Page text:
Kettlebail State Forest
- Open for recreation: Year-round
- Fee: Free
- Contact Information:
- DEC Region 7 Cortland Office: (607) 753-3095 M-F 8 am- 4 pm, email email@example.com
- Emergency, Law Enforcement & Rangers: (518) 408-5850 or 911
- Location: Fabius and Truxton, Cortland County
- Wildlife Management Unit: 7M
- Map: View Kettlebail State Forest Map || View Same Map in PDF (163 KB) || Google Earth || State Lands Interactive Mapper
Kettlebail State Forest encompasses 588 acres. This densely wooded forest provides a secluded area that is perfect for activities such as hunting, trapping, informal camping and hiking. Wildlife and plant life are encouraged to flourish within this managed forest.
General information on hiking includes how-to and safety tips and links to rules & regulations.
The forest has a 1-mile section of a hiking trail twisting through it. The trail connects with Labrador Hollow Unique Area, as well as Morgan Hill State Forest.
General information on primitive camping includes how-to and safety tips and links to rules & regulations.
At-large primitive camping is allowed. Campsites must be at least 150 feet away from the nearest road, trail, or body of water. Camping for more than three nights or in groups of ten or more requires a permit from a Forest Ranger.
General information on fishing includes how-to and safety tips and links to seasons, rules & regulations.
Hunting & Trapping
Game species such as deer, grouse, squirrels and turkey are quite plentiful making this a good forest for hunting.
General information on snowmobiling includes how-to and safety tips and links to rules & regulations.
The forest has a 1.1-mile section of snowmobile trail that eventually connects to the trails on Morgan Hill State Forest.
Cross-country Skiing & Snowshoeing
General information on cross-country skiing and snowshoeing includes how-to and safety tips and links to rules & regulations.
Cross-country skiing and snowshoeing are permitted on all hiking trails.
General information on animals includes links to information about birds, mammals, fish, reptiles, amphibians and insects that inhabit or migrate through the state.
Be sure to keep an eye out for the different song birds that fly through the forest, as many species, both rare and common, have been observed in the area.
Kettlebail State Forest may be accessed by taking NY Route 80 to Truxton Road, then turning onto Kettlebail Road.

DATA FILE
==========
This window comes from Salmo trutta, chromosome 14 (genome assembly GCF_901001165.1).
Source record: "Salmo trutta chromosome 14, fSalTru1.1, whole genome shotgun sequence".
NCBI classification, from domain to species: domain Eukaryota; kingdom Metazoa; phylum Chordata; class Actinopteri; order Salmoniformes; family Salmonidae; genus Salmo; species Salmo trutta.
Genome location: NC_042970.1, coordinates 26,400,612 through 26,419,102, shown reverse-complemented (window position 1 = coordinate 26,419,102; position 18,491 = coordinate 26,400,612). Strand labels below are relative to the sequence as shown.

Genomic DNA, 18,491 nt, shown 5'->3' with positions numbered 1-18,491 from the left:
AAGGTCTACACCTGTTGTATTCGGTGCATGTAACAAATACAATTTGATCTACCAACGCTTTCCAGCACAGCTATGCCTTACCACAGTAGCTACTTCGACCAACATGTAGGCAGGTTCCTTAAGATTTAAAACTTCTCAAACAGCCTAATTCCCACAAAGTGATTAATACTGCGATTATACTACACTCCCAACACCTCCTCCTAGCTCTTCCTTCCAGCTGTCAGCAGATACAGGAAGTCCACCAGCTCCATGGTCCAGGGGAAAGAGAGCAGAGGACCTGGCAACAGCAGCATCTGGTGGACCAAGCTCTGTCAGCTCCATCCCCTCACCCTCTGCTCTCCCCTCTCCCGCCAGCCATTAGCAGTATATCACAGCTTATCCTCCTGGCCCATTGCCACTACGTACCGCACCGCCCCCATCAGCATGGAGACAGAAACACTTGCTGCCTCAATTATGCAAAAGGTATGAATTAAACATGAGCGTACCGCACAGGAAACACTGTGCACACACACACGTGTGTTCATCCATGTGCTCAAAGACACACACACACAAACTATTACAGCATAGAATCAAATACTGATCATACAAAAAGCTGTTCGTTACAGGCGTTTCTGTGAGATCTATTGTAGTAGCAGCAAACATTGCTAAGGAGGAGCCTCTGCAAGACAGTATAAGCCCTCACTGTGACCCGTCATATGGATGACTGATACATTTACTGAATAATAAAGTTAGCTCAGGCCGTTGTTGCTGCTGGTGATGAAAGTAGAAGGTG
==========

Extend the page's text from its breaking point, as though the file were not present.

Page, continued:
(42.7758365°N, 76.0686866°W) Google Maps (leaves DEC website)
Rules, Regulations and Outdoor Safety
Practice Leave No Trace (leaves DEC website) principles when recreating on state land to enjoy the outdoors responsibly, minimize impact on the natural resources and avoid conflicts with other users.
How We Manage Kettlebail State Forest
DEC foresters are charged with the responsibility of managing State Forests to enhance and maintain a diverse and healthy forest ecosystem for society and wildlife. As such, forest management is strategically employed to develop a balanced mix of young, middle-aged, and old (late successional) forest types. Kettlebail State Forest is part of the Hill and Hollow Unit Management Plan. A Unit Management Plan (UMP) guides the DEC's land management activities on several geographically related forests for a ten-year period, although a number of goals and objectives in the plan focus on a much longer time period. Each UMP addresses specific objectives and actions for public use and forest management. Land management actions will be guided by the Hill and Hollow Unit Management Plan. If you have questions and/or comments about this UMP, please email us firstname.lastname@example.org.
The composition of Kettlebail State Forest includes northern hardwood, northern hardwood-hemlock, and conifer coverings.
Kettlebail State Forest was originally used as an extensive hunting ground by the Iroquois. The land was later cleared for farming by Revolutionary War Veterans and early European settlers. To the dismay of many farmers, the area's soils are thin, relatively steep and acidic, and the growing seasons are short with long, harsh winters. Intensive agricultural practices only led to damaged, undesirable and unproductive land that became too costly to manage. Eventually, many farmers abandoned their upland farm properties in pursuit of better farmland in the Midwest.
The State Reforestation Law of 1929 and the Hewitt Amendment of 1931 were created by the Roosevelt Administration as a means for the state to take over the responsibility of managing abandoned farms, making them productive once more. Kettlebail was purchased in parcels by the State of New York in the early 1930's to undergo reforestation efforts. Department foresters and the CCC (Civilian Conservation Corps) worked diligently to re-establish the land as forest, and, with the planting of 1,468,631 conifer seedlings, their hard work was successful. Today, the landscape has been transformed into forest and now provides diverse ecological, economic, and recreational services to hundreds of people each year.
Nearby Amenities and Attractions
Cortland County Tourism Office (Leaves DEC website)
Gas, food, dining and lodging may be found in the nearby communities of Tully and Cortland.
Numerous guide books and maps are available with information on the lands, waters, trails and other recreational facilities in this area. These can be purchased at most outdoor equipment retailers, bookstores, and on-line booksellers.
Additional information, outdoor equipment, trip suggestions and guided or self-guided tours may be obtained from outdoor guide and outfitting businesses. Check area chambers of commerce, telephone directories or search the internet for listings.
Consider hiring an outdoor guide if you have little experience or woodland skills. See the NYS Outdoor Guides Association (leaves DEC website) for information on outdoor guides.